North American society, like most of Western Europe, is mostly composed of nuclear families. However, other parts of the world such as Asia, Africa, and Latin America include a much wider range of relatives in their concept of family. Since most newcomers to Canada come from places where extended families are the norm, what effect does this have on their purchasing decisions? How can marketers better understand how to reach those from an extended family background?

Nuclear vs Extended Families

Cultures that value self-reliance, independence, autonomy and personal achievement generally produce family units composed of parents and children, called the “nuclear” family.

On the other hand, those who place a high value on family cohesion, social norms, cooperation and solidarity naturally include more members within their family, such as grandparents, aunts, uncles and cousins.

Leaving Home (or Not!)

For non-ethnic Canadians, a child leaving home represents the beginning of a new phase of life for all family members. Parents are happy to help their child build a new life and assert their self-reliance, and this, in turn, may allow parents to enter into a period of increased freedom. A CIBC study recently revealed that 76% of Canadian parents share this attitude and would happily give their grown children a five-figure sum if it meant they would move out and get started in life.

In contrast, extended families often live in multigenerational homes where members are much more involved in each other’s lives and children are encouraged to live at home until marriage ? or even later. A child leaving home is often a painful experience; it is not uncommon for such ones to stay in daily contact with their family even after having moved abroad.

For marketers: Ads showing ways for families to stay connected will resonate strongly with ethnic populations. A popular series of ads by Vodafone India highlights this with warmth and humor by featuring an elderly couple using a mobile phone to connect with their children in a variety of settings.

Decision-Making and the Extended Family

Extended families can have a significant impact on individual members’ decisions relating to education, career, and marriage. Large purchases, such as buying a house, are also a collective process to which all family members contribute.

Individuals from such backgrounds will sometimes compromise on personal preference in order to please other members of the family, such as this Chinese homebuyer who said: “I did not care much about the house direction and Feng Shui, but my father and my sister did care about this factor while choosing a house.”

For marketers: When meeting clients for high involvement transactions such as property purchases or weddings, expect several family members to be part of the negotiation. A little preparation to make everyone feel welcome can make all the difference!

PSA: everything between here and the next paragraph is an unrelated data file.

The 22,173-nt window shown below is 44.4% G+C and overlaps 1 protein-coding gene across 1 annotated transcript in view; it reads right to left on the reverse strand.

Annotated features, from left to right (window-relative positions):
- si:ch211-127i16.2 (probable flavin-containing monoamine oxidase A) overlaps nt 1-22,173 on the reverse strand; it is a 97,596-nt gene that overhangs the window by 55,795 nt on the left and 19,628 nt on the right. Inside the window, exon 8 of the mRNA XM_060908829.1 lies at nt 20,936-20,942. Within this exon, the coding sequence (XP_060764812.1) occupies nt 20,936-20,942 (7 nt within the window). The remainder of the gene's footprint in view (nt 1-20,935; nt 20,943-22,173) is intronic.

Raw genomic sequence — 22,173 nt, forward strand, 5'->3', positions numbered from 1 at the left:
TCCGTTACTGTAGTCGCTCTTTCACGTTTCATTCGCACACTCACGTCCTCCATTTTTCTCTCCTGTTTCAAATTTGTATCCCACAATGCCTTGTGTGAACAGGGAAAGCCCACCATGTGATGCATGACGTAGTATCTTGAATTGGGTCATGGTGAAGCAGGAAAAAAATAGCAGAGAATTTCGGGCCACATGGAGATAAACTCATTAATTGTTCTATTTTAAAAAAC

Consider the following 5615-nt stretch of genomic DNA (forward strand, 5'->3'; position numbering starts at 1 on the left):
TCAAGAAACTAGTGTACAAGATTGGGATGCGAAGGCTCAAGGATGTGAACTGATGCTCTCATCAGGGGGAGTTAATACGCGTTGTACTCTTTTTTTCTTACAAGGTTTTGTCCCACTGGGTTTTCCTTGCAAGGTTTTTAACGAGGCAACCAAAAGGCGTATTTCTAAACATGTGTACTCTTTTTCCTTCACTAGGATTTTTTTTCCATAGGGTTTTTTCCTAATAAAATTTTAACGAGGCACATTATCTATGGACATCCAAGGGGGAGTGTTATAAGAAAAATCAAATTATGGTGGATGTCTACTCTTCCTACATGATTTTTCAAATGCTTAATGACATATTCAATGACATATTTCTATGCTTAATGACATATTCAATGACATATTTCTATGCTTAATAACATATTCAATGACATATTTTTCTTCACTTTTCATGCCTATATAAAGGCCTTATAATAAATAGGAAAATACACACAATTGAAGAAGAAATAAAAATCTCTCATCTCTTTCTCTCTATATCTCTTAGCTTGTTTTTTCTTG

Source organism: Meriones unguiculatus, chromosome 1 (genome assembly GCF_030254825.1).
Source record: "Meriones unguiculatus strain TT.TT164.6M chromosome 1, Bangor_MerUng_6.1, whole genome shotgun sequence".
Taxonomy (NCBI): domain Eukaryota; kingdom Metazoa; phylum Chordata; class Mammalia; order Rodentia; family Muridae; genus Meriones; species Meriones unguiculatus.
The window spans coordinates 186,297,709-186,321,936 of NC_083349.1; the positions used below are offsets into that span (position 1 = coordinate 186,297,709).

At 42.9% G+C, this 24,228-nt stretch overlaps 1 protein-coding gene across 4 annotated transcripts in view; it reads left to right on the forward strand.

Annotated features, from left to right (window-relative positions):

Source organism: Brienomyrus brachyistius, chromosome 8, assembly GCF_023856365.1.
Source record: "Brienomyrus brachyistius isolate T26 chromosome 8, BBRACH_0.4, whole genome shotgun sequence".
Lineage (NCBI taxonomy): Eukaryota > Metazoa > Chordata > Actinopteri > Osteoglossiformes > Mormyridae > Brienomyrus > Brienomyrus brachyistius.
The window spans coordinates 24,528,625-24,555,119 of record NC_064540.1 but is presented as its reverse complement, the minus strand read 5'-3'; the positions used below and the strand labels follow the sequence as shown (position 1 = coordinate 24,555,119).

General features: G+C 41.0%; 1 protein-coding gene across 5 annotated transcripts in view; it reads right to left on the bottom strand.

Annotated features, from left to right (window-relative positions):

Marketing to Canada’s Extended Families

Be Sensitive to Traditional Values

Ethnic consumers often come from a culture where traditional family values relative to marriage, children, and respect of the elderly are of vital importance. Pay special attention to the way your message is delivered to make sure you are leaving a positive impression.

For marketers: A teenager with a rebellious attitude, such as the boy seen in this ad, might be seen as a positive example of self-reliance by Western consumers. However, such a message could be perceived as a lack of respect by members of some ethnic communities.

Be aware of differences in consumer focus

Immigrant parents work hard to make a success of their children’s future and usually favour a long-term outlook on financial decisions. Education, banking, real estate, marriage, and child-rearing are all areas of interest that rank highly on their list of priorities.

For marketers: Although a “Treat Yourself!” message might appeal to a second-generation ethnic consumer, this approach might not be well received by older members of the family, who may prize financial stability over personal achievements.

Reap the Benefits of Group Decisions

Targeting a family’s decision-makers can lead to more conversions for your business. Word-of-mouth is an important factor in creating new business, and even more so for newly arrived immigrants? One person’s input can often convince the rest of the family to get on board with the same provider.

For marketers: When marketing to young ethnic couples, consider targeting some of your advertising to their parents, who are likely to have a strong influence on their children’s purchasing decisions.

At Maple Diversity, we are not only experts in ethnic marketing,  most of us are also members of ethnic communities ourselves. We understand how deeply family relationships affect every aspect of life for ethnic Canadians and we work hard to enable marketers to understand how to best connect with them. Let us help you communicate your message effectively to extended families across Canada!